“Ohio State has one of the largest and most impressive transplant programs in the country,” said David McQuaid
, chief executive officer of The Ohio State University Health System. “We performed the first liver transplant in Ohio in 1984 and continue to innovate as the first center in Central Ohio to offer living liver transplants.”
In a living liver donation, a portion of a healthy donor’s liver is transplanted into the recipient, after the removal of the diseased liver. The donor and recipient surgeries are carried out simultaneously in different operating rooms so organ preservation and transportation time aren’t factors. Since the liver has the ability to regenerate, the livers in the donor and recipient grow back to 85 to 90 percent of the original size and regain full function within six to eight weeks.
“Thanks to the strong leadership of Dr. Ken Washburn and our team of physicians, nurses and staff, Ohio State’s liver transplant program has experienced substantial growth over the past four years,” said Dr. K. Craig Kent
, dean of The Ohio State University College of Medicine
. “The addition of living liver transplant surgery expands our capabilities, allowing us to save more lives and be a differentiator among transplant centers.”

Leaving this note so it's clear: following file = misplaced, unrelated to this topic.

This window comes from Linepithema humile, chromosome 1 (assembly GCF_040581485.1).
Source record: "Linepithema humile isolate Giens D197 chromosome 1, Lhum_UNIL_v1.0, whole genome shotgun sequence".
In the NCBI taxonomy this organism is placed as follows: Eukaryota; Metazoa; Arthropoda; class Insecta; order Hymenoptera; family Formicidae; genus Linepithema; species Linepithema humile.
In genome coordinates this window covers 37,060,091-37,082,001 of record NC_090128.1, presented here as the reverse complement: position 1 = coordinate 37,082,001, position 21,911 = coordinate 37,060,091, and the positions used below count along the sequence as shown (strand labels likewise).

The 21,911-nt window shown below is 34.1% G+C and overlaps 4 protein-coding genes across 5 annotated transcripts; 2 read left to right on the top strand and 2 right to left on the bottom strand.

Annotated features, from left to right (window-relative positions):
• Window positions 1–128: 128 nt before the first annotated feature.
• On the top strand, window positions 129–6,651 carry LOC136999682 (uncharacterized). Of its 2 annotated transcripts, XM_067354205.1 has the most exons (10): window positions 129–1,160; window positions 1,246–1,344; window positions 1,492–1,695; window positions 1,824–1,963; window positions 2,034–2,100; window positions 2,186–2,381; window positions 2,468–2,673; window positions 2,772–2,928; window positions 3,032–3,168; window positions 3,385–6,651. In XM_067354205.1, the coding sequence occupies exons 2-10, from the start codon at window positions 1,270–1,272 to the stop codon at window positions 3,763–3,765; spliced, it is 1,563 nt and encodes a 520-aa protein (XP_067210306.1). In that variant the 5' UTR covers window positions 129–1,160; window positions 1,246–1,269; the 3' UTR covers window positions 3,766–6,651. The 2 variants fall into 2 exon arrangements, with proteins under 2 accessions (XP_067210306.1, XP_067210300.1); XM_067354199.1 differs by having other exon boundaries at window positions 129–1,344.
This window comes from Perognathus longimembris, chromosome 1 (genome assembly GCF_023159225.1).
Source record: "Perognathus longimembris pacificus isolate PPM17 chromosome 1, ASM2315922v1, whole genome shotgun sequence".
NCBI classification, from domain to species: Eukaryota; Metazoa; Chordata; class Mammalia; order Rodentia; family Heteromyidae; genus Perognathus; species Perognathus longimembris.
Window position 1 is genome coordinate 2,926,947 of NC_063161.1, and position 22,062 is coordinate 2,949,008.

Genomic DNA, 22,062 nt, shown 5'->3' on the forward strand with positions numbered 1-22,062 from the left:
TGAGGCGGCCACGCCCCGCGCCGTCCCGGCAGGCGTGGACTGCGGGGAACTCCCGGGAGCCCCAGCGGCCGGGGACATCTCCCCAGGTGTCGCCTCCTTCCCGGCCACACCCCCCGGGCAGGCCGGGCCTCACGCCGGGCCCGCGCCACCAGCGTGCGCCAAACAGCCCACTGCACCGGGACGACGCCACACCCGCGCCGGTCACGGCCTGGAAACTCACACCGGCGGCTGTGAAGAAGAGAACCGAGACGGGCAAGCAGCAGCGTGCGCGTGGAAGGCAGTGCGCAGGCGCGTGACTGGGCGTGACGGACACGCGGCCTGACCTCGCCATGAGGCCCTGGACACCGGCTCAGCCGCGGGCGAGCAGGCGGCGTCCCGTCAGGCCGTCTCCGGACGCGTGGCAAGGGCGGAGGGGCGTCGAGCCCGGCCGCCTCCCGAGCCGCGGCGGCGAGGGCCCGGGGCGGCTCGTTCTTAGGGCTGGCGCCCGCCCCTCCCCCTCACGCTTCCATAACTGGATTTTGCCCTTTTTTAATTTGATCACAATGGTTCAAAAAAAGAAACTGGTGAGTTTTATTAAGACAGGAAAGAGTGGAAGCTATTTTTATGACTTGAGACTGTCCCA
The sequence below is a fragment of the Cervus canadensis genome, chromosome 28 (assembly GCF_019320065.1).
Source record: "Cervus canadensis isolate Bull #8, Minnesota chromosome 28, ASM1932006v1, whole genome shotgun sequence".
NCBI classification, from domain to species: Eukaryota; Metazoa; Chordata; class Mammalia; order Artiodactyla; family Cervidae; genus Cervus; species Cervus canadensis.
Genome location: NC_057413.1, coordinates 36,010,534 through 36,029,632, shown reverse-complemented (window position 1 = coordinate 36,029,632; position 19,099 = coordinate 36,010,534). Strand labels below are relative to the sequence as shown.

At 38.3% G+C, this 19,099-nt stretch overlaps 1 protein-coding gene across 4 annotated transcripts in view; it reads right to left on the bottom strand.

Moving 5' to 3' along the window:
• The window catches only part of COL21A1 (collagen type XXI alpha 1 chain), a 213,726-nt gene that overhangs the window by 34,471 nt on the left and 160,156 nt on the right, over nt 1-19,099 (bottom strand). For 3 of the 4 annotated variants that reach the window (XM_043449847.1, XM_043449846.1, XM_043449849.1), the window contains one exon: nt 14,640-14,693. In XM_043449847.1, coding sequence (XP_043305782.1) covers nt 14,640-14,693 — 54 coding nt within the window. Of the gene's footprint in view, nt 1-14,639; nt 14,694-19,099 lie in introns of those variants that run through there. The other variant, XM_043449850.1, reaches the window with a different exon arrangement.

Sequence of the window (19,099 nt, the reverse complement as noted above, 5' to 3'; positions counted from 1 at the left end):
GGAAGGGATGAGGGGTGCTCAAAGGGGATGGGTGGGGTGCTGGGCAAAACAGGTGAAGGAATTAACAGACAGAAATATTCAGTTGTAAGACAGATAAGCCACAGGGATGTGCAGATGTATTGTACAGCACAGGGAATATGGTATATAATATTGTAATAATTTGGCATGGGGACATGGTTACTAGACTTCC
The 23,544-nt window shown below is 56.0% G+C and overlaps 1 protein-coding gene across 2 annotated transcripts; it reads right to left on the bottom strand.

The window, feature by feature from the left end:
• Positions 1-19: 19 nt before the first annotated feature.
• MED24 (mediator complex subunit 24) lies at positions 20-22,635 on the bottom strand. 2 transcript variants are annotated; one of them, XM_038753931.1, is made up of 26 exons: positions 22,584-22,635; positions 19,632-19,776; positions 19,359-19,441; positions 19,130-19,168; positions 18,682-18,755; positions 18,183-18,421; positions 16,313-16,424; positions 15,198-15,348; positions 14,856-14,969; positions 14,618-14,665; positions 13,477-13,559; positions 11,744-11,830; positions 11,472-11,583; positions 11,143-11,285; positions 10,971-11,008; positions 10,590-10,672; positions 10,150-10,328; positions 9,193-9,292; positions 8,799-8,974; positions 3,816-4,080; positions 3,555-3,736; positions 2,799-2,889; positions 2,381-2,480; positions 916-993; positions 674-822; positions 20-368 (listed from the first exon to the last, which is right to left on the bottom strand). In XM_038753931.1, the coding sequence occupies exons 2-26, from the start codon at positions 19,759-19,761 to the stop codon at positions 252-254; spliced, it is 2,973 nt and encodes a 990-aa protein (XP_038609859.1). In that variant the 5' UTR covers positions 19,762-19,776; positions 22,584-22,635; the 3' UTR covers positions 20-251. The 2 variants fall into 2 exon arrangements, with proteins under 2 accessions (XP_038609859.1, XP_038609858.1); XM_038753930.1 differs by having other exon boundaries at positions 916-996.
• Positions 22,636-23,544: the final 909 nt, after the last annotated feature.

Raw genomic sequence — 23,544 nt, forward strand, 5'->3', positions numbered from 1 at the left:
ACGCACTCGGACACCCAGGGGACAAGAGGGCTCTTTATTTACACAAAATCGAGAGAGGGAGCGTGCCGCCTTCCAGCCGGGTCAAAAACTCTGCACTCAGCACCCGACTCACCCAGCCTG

Dr. Ken Washburn, executive director of the Comprehensive Transplant Center and director of the Division of Transplantation, said, “This is an important step forward to provide patients with advanced liver disease another treatment option that can save their lives. Nationally, approximately 3 percent of all liver transplants are from a living donor.”
According to the United Network for Organ Sharing, there are 114,000 people waiting for a transplant and, of those, more than 13,700 are in need of a liver. At any given time, there are 80 patients in Ohio State’s transplant program waiting for a liver transplant. Patients who receive a living donor liver transplant reduce their wait time for transplantation. Other benefits include:
- The transplanted liver is working in the recipient soon after it’s removed from the donor and implanted.
- Living donation surgeries can be scheduled in advance, which allows procedures to be performed under the best circumstances for the patient and donor.
- The entire health history of a living donor is known and verifiable.
“Living liver donation gives the advantage of minimizing waitlist time and offers the opportunity to transplant patients before they get too sick,” said Dr. Sylvester Black, Ohio State liver transplant surgeon.
Following surgery, donors are usually in the hospital for five to seven days and resume normal activity within two months.
As central Ohio’s only adult transplant center, Ohio State’s Comprehensive Transplant Center has performed more than 9,500 lifesaving transplant surgeries during the past 50 years, including more than 1,000 liver transplants. It also recently performed its 500th heart transplant.